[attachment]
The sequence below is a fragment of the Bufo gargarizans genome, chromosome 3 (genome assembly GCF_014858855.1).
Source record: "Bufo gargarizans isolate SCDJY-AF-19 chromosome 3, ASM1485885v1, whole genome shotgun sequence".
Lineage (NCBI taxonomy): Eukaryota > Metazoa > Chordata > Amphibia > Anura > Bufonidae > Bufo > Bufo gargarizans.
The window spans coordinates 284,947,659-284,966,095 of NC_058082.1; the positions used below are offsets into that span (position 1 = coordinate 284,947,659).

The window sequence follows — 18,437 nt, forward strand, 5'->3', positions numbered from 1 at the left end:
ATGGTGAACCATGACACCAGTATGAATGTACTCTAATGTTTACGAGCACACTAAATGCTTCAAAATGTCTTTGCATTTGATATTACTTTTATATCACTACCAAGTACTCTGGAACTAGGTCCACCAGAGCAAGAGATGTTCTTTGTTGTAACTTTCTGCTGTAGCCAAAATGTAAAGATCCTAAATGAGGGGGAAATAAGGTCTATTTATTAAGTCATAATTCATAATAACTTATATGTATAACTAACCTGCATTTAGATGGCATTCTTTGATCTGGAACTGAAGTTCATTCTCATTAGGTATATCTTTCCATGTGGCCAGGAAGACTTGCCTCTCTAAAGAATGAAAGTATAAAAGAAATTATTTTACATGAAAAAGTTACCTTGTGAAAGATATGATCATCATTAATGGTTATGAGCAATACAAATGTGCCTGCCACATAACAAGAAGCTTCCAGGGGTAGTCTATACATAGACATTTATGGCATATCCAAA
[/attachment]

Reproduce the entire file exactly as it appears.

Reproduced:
The sequence below is a fragment of the Bufo gargarizans genome, chromosome 3 (genome assembly GCF_014858855.1).
Source record: "Bufo gargarizans isolate SCDJY-AF-19 chromosome 3, ASM1485885v1, whole genome shotgun sequence".
Lineage (NCBI taxonomy): Eukaryota > Metazoa > Chordata > Amphibia > Anura > Bufonidae > Bufo > Bufo gargarizans.
The window spans coordinates 284,947,659-284,966,095 of NC_058082.1; the positions used below are offsets into that span (position 1 = coordinate 284,947,659).

The window sequence follows — 18,437 nt, forward strand, 5'->3', positions numbered from 1 at the left end:
ATGGTGAACCATGACACCAGTATGAATGTACTCTAATGTTTACGAGCACACTAAATGCTTCAAAATGTCTTTGCATTTGATATTACTTTTATATCACTACCAAGTACTCTGGAACTAGGTCCACCAGAGCAAGAGATGTTCTTTGTTGTAACTTTCTGCTGTAGCCAAAATGTAAAGATCCTAAATGAGGGGGAAATAAGGTCTATTTATTAAGTCATAATTCATAATAACTTATATGTATAACTAACCTGCATTTAGATGGCATTCTTTGATCTGGAACTGAAGTTCATTCTCATTAGGTATATCTTTCCATGTGGCCAGGAAGACTTGCCTCTCTAAAGAATGAAAGTATAAAAGAAATTATTTTACATGAAAAAGTTACCTTGTGAAAGATATGATCATCATTAATGGTTATGAGCAATACAAATGTGCCTGCCACATAACAAGAAGCTTCCAGGGGTAGTCTATACATAGACATTTATGGCATATCCAAA